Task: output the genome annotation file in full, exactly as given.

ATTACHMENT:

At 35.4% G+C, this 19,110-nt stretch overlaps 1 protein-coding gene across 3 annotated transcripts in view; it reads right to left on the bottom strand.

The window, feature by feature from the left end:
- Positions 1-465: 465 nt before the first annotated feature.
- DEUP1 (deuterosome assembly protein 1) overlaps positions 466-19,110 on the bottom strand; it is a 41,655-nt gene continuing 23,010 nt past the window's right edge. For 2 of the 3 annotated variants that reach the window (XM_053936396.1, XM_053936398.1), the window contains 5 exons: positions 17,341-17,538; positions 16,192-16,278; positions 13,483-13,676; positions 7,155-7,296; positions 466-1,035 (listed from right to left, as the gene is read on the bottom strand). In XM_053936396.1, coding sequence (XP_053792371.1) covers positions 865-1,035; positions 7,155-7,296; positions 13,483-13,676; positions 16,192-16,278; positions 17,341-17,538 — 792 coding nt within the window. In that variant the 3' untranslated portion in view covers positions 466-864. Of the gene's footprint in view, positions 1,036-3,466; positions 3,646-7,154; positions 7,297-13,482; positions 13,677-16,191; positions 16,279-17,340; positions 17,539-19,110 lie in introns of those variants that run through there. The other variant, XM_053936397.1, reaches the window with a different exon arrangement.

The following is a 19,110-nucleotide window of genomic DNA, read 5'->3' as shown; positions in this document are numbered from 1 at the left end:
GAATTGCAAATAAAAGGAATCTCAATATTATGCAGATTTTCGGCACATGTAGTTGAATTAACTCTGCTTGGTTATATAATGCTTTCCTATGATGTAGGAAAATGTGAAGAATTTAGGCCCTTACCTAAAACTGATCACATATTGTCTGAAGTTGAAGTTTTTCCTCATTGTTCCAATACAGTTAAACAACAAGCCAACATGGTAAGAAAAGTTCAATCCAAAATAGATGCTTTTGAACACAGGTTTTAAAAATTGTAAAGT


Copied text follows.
At 35.4% G+C, this 19,110-nt stretch overlaps 1 protein-coding gene across 3 annotated transcripts in view; it reads right to left on the bottom strand.

The window, feature by feature from the left end:
- Positions 1-465: 465 nt before the first annotated feature.
- DEUP1 (deuterosome assembly protein 1) overlaps positions 466-19,110 on the bottom strand; it is a 41,655-nt gene continuing 23,010 nt past the window's right edge. For 2 of the 3 annotated variants that reach the window (XM_053936396.1, XM_053936398.1), the window contains 5 exons: positions 17,341-17,538; positions 16,192-16,278; positions 13,483-13,676; positions 7,155-7,296; positions 466-1,035 (listed from right to left, as the gene is read on the bottom strand). In XM_053936396.1, coding sequence (XP_053792371.1) covers positions 865-1,035; positions 7,155-7,296; positions 13,483-13,676; positions 16,192-16,278; positions 17,341-17,538 — 792 coding nt within the window. In that variant the 3' untranslated portion in view covers positions 466-864. Of the gene's footprint in view, positions 1,036-3,466; positions 3,646-7,154; positions 7,297-13,482; positions 13,677-16,191; positions 16,279-17,340; positions 17,539-19,110 lie in introns of those variants that run through there. The other variant, XM_053936397.1, reaches the window with a different exon arrangement.

The following is a 19,110-nucleotide window of genomic DNA, read 5'->3' as shown; positions in this document are numbered from 1 at the left end:
GAATTGCAAATAAAAGGAATCTCAATATTATGCAGATTTTCGGCACATGTAGTTGAATTAACTCTGCTTGGTTATATAATGCTTTCCTATGATGTAGGAAAATGTGAAGAATTTAGGCCCTTACCTAAAACTGATCACATATTGTCTGAAGTTGAAGTTTTTCCTCATTGTTCCAATACAGTTAAACAACAAGCCAACATGGTAAGAAAAGTTCAATCCAAAATAGATGCTTTTGAACACAGGTTTTAAAAATTGTAAAGT